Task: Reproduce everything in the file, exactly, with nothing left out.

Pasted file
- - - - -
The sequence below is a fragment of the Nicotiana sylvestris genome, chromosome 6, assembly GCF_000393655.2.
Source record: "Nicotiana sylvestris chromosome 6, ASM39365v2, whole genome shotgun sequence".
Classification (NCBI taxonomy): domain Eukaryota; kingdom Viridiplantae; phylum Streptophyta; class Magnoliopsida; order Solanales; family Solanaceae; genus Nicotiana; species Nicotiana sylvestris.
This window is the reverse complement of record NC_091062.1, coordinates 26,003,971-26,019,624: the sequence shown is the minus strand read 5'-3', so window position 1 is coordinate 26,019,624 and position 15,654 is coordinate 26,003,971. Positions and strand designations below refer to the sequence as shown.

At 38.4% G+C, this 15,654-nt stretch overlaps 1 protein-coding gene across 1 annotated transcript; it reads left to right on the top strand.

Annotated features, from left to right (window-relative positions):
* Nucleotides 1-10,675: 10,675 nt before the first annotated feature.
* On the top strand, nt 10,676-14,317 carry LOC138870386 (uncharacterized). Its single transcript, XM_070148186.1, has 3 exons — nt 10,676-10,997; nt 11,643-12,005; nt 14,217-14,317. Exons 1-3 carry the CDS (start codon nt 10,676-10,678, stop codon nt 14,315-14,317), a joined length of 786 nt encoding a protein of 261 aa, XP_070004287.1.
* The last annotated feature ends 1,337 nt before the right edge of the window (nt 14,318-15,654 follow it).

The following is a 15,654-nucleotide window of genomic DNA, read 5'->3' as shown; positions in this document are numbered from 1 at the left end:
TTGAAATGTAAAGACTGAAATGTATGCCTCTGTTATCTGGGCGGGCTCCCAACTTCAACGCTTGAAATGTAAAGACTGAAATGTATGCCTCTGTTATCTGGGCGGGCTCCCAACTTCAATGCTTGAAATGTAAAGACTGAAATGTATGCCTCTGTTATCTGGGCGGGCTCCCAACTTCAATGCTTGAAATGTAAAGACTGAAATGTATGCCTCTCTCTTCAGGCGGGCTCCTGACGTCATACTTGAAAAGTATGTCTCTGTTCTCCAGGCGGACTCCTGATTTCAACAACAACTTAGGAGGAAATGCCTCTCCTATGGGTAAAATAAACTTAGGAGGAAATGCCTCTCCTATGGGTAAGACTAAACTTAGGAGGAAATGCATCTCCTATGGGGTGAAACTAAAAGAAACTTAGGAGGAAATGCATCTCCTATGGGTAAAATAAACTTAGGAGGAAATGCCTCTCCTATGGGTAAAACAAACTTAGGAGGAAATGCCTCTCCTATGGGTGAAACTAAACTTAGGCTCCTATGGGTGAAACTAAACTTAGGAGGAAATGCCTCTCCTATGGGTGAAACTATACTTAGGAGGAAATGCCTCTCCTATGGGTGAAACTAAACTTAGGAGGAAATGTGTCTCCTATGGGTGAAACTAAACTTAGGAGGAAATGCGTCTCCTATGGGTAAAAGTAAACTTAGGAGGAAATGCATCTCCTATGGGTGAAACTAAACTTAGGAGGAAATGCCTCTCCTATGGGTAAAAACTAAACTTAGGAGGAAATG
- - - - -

The sequence below is a fragment of the Nicotiana sylvestris genome, chromosome 6, assembly GCF_000393655.2.
Source record: "Nicotiana sylvestris chromosome 6, ASM39365v2, whole genome shotgun sequence".
Classification (NCBI taxonomy): domain Eukaryota; kingdom Viridiplantae; phylum Streptophyta; class Magnoliopsida; order Solanales; family Solanaceae; genus Nicotiana; species Nicotiana sylvestris.
This window is the reverse complement of record NC_091062.1, coordinates 26,003,971-26,019,624: the sequence shown is the minus strand read 5'-3', so window position 1 is coordinate 26,019,624 and position 15,654 is coordinate 26,003,971. Positions and strand designations below refer to the sequence as shown.

At 38.4% G+C, this 15,654-nt stretch overlaps 1 protein-coding gene across 1 annotated transcript; it reads left to right on the top strand.

Annotated features, from left to right (window-relative positions):
* Nucleotides 1-10,675: 10,675 nt before the first annotated feature.
* On the top strand, nt 10,676-14,317 carry LOC138870386 (uncharacterized). Its single transcript, XM_070148186.1, has 3 exons — nt 10,676-10,997; nt 11,643-12,005; nt 14,217-14,317. Exons 1-3 carry the CDS (start codon nt 10,676-10,678, stop codon nt 14,315-14,317), a joined length of 786 nt encoding a protein of 261 aa, XP_070004287.1.
* The last annotated feature ends 1,337 nt before the right edge of the window (nt 14,318-15,654 follow it).

The following is a 15,654-nucleotide window of genomic DNA, read 5'->3' as shown; positions in this document are numbered from 1 at the left end:
TTGAAATGTAAAGACTGAAATGTATGCCTCTGTTATCTGGGCGGGCTCCCAACTTCAACGCTTGAAATGTAAAGACTGAAATGTATGCCTCTGTTATCTGGGCGGGCTCCCAACTTCAATGCTTGAAATGTAAAGACTGAAATGTATGCCTCTGTTATCTGGGCGGGCTCCCAACTTCAATGCTTGAAATGTAAAGACTGAAATGTATGCCTCTCTCTTCAGGCGGGCTCCTGACGTCATACTTGAAAAGTATGTCTCTGTTCTCCAGGCGGACTCCTGATTTCAACAACAACTTAGGAGGAAATGCCTCTCCTATGGGTAAAATAAACTTAGGAGGAAATGCCTCTCCTATGGGTAAGACTAAACTTAGGAGGAAATGCATCTCCTATGGGGTGAAACTAAAAGAAACTTAGGAGGAAATGCATCTCCTATGGGTAAAATAAACTTAGGAGGAAATGCCTCTCCTATGGGTAAAACAAACTTAGGAGGAAATGCCTCTCCTATGGGTGAAACTAAACTTAGGCTCCTATGGGTGAAACTAAACTTAGGAGGAAATGCCTCTCCTATGGGTGAAACTATACTTAGGAGGAAATGCCTCTCCTATGGGTGAAACTAAACTTAGGAGGAAATGTGTCTCCTATGGGTGAAACTAAACTTAGGAGGAAATGCGTCTCCTATGGGTAAAAGTAAACTTAGGAGGAAATGCATCTCCTATGGGTGAAACTAAACTTAGGAGGAAATGCCTCTCCTATGGGTAAAAACTAAACTTAGGAGGAAATG